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Hundreds still spending more than 12 hours in A&E hospital departments

Published date: 20 March 2017 |
Published by: Owen Evans 
Read more articles by Owen Evans  Email reporter


 

Hundreds of patients are still spending more than half a day in the region’s emergency departments.

Figures released by the Welsh Government showed Glan Clwyd Hospital at Bodelwyddan recorded the worst results in Wales during February for the amount of people who spent more than 12 hours in A&E.

According to the figures, a total of 467 people spent more than 12 hours in A&E during February – 11.5 per cent of all patients who attended.

This did mark a slight improvement compared with January, where 577 people – or 13.3 per cent – spent more than 12 hours there before being admitted, transferred or discharged.

Wrexham Maelor Hospital recorded the third worst result in Wales for the amount of people spending more than 12 hours in their A&E department, with 301 people, or 6.4 per cent of the total.

This marked a worsening of performance compared with January.

The two hospitals also performed the third and fourth worst in the country for the amount of people who spent less than four hours at the hospital.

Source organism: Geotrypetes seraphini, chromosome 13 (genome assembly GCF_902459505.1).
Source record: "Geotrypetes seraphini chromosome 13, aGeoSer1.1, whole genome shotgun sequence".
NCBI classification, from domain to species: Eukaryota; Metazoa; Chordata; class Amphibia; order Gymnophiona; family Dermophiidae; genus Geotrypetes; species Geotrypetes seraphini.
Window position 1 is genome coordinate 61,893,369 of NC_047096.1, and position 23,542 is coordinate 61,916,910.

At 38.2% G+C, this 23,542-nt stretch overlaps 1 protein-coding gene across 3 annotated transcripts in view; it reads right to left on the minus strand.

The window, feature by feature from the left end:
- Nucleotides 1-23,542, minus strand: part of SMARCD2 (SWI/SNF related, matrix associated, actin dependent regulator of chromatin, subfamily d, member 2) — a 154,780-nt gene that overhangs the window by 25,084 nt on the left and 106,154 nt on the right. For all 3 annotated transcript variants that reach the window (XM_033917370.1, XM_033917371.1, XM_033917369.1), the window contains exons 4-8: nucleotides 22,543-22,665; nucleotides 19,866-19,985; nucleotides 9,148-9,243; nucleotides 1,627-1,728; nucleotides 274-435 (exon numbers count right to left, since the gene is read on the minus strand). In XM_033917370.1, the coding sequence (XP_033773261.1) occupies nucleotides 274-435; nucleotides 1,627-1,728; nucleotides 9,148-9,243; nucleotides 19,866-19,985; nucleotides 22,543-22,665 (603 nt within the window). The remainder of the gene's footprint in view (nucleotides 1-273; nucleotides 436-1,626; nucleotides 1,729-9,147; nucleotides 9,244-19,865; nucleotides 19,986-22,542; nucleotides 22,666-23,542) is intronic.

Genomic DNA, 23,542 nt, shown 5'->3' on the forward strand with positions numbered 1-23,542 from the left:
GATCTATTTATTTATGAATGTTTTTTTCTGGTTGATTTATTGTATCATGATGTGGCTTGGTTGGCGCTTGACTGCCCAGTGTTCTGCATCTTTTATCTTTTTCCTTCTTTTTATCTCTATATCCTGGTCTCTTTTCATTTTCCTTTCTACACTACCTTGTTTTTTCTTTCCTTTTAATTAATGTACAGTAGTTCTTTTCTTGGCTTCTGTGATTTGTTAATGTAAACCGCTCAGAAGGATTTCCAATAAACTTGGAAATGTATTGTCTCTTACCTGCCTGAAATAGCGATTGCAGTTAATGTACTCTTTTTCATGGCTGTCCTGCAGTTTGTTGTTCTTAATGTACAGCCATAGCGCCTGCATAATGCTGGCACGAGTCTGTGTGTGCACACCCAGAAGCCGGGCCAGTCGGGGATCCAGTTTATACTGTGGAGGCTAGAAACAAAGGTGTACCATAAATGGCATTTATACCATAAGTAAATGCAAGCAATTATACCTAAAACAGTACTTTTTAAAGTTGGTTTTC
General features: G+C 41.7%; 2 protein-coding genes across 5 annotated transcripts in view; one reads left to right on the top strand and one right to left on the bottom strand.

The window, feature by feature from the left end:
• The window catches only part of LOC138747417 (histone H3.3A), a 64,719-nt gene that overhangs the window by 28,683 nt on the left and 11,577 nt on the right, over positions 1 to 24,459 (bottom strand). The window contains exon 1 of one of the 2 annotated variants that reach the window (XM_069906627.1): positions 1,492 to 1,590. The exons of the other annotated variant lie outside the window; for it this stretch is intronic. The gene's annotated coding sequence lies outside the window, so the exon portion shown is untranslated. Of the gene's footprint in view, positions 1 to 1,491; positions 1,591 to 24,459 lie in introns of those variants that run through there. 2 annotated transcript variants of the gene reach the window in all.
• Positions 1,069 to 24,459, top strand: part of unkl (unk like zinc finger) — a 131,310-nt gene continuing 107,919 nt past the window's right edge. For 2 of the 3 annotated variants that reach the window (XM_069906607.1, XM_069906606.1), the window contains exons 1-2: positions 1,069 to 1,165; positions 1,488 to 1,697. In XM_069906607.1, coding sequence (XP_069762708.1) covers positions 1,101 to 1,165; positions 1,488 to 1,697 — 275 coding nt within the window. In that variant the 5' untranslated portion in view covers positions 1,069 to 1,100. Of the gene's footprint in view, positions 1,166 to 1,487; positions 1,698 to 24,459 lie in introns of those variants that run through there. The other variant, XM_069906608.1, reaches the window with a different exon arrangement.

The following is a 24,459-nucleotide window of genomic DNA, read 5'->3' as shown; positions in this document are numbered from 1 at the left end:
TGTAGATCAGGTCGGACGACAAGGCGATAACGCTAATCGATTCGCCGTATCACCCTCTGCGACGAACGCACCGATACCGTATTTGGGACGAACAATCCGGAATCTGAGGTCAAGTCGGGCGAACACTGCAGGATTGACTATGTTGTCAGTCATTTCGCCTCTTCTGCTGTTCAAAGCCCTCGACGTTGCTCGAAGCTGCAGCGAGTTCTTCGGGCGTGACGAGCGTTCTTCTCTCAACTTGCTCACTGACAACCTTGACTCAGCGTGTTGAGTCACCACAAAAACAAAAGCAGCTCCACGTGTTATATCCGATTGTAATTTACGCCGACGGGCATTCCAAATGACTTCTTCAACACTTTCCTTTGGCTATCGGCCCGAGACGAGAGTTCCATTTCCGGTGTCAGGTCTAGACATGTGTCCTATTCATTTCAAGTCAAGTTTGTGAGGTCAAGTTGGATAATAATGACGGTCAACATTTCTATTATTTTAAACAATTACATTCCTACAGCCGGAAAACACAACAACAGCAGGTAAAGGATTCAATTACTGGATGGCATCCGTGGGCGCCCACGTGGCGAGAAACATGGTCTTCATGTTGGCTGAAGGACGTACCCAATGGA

Wrexham Maelor Hospital dealt with 70.3 per cent of people within four hours, while Glan Clwyd Hospital dealt with 69.8 per cent within four hours.

This is about the same as the previous month for Wrexham, but an improvement from 65.9 per cent at Glan Clwyd.

Nigel Lee, director of secondary care for the Betsi Cadwaladr University Health Board which covers North Wales, said: “We are pleased the Emergency Department figures show some improvement.

”However, we know we have more to do to reduce demands on our emergency services, including looking at alternatives to admission and using the wide range of services in the community for advice and treatment.

“Our staff continue to work incredibly hard to deliver a high quality service and I’d like to thank them for their outstanding efforts.  

“We always prioritise patients according to their clinical priority. This means that at times some patients whose needs are less urgent can experience longer waits, despite the great efforts of nursing and medical staff working in these departments.”

Patients who do not need full emergency hospital treatment can also get appropriate advice and care from other NHS services which include the board’s minor injuries units, local pharmacists or by calling NHS Direct Wales on 0845 46 47.

“We also encourage our patients to download our ‘Live Wait Times’ Smartphone App, for iPhones and Android, which gives patients an up to date guide on how long they are likely to spend in our minor injuries units and emergency departments, as well as contact information and directions to these Units,” Mr Lee added.

For more news from across the region visit leaderlive.co.uk

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